The darkest stain on Government’s record is that 10,000 are homeless

A rough sleeper outside Dublin’s Custom House. Photo: Brian Lawless
A rough sleeper outside Dublin’s Custom House. Photo: Brian Lawless

THE global media will shine a spotlight on Ireland’s housing and homelessness problem when the Pope (below) visits the Capuchin Day Centre in August. The question for Government is how best to put on a brave face and demonstrate to the world that it has a grip on the problem.

It could point to the positives: construction of new homes is increasing, albeit from a low base. All the indicators suggest things are going in the right direction – planning permissions and commencement notices are rising.

The State is also going to provide finance for developers; vacant homes are coming back into use, dedicated student accommodation is being built and the problem of ghost estates is nearing resolution.

In addition, first-time buyers are given cheap mortgage rates and tax rebates to help them fund a home. The numbers exiting long-term homelessness is rising. Rents are stabilising.

All good stuff. But the negatives somewhat outweigh those positives.

The CSO tells us the number of new homes built has been widely overstated. Even though the figures are increasing, nowhere near enough are being brought to market. Of the 14,500 built last year, around 4,300 were one-off, most of which won’t be sold. Delivery of social housing is painfully slow some local authorities have not built a single unit over recent years.

And not all planning permissions result in new homes being built. There are thousands of unused permissions in the system.

On finance, the 750m housing fund only comes into effect at the end of 2018, and isn’t open to those building fewer than 10 units. It’s these builders who will solve this crisis. And while the CSO analysis of house completions threw up the surprising (and welcome) fact that more than 14,000 vacant units have been brought back into use since 2011, tens of thousands of others are lying idle.

Provision of student accommodation is welcomed, but it’s expensive to rent. Credit where it’s due, ghost estates are being resolved, but the State is funding cash incentives for first-time buyers to buy properties which continually get more expensive. There’s a fair chance the “help” is helping to fuel prices.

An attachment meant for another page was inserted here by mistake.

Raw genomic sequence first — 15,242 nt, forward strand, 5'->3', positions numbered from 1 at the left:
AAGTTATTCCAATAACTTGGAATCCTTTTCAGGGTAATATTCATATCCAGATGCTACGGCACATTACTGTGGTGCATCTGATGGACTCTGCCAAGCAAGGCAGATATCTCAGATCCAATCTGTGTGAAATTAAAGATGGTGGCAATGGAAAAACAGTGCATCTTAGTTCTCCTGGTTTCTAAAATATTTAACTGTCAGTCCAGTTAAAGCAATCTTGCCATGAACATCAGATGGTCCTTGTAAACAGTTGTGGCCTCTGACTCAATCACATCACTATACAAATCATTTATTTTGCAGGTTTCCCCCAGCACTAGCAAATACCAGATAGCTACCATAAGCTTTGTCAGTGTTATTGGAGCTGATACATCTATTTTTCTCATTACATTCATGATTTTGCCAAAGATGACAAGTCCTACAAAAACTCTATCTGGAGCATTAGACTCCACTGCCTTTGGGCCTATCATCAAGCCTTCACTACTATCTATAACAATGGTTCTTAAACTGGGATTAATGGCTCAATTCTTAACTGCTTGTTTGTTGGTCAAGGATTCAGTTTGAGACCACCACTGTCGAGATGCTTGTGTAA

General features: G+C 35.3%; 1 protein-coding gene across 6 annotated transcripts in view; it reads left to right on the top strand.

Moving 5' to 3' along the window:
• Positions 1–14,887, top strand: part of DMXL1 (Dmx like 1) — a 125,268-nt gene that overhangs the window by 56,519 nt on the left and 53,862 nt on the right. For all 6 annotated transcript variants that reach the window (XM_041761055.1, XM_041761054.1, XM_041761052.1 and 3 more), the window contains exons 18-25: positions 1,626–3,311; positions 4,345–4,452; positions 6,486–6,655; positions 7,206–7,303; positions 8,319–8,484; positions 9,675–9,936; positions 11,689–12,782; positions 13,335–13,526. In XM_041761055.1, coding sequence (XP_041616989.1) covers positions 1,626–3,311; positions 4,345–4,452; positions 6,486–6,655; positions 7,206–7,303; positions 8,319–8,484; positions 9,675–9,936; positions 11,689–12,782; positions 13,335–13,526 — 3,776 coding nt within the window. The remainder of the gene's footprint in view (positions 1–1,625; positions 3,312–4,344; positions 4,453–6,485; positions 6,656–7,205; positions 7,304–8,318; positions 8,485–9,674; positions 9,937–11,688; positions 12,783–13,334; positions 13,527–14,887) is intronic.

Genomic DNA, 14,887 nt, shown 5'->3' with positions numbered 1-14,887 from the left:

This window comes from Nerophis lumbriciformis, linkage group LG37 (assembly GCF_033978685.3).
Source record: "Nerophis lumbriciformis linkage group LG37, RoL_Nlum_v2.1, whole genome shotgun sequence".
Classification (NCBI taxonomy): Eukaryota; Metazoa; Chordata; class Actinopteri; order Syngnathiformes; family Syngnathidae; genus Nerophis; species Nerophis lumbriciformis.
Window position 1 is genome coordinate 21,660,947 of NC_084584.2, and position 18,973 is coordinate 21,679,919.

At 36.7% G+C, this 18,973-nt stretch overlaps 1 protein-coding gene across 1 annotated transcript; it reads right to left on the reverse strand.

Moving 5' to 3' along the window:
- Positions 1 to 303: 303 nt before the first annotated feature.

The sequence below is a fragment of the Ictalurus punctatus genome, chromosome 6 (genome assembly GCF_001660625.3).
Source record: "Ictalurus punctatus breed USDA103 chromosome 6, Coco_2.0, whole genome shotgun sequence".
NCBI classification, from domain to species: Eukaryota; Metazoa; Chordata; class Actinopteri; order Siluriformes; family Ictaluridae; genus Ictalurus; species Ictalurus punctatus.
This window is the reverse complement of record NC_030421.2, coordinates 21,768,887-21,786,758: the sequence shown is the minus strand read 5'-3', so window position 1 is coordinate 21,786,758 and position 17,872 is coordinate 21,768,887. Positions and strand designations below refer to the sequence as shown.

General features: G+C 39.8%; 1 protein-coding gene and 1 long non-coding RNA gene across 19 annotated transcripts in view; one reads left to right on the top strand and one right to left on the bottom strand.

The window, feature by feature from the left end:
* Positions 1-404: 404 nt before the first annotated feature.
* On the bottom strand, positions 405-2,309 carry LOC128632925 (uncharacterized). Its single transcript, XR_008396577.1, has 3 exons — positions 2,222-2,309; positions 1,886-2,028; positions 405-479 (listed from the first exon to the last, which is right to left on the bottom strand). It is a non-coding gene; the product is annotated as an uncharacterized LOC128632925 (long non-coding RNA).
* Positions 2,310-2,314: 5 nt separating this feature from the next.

But without a doubt the darkest stain on the Government’s record is the fact that almost 10,000 people are homeless.

We have the nonsensical situation where tourists stay in people’s homes and the homeless live in hotels. And they are trying to access a rental market where prices are above boom-time levels.

There’s no upside to this. The housing problem was identified back in 2014 when the then government launched its Construction 2020 plan.

The biggest challenge is increasing supply, and the number of homes being built is rising. But the figures highlighted today suggest that despite numbers substantially increasing in some areas, prices are not falling.

Investors are also benefiting from lower prices by buying off-plans or in bulk, and the fact these will become rental units will be of little comfort to those seeking a first home.

There are other issues too. Does the construction industry have capacity to ramp-up output to the required level? Will the State release thousands of hectares of land it controls for housing?

Will it tackle the growth and dominance of the big institutional landlords, which are solely concerned with profit and maximising returns?

There are few positives here. People in full-time jobs in their late-20s are living with their parents. The homeless figures speak for themselves, as do rising prices and rents.

This housing crisis is nowhere near being resolved.

Online Editors

!function(d,s,id){var js,fjs=d.getElementsByTagName(s)[0],p=/^http:/.test(d.location)?’http’:’https’;if(!d.getElementById(id)){js=d.createElement(s);;js.src=p+’://’;fjs.parentNode.insertBefore(js,fjs);}}(document, ‘script’, ‘twitter-wjs’);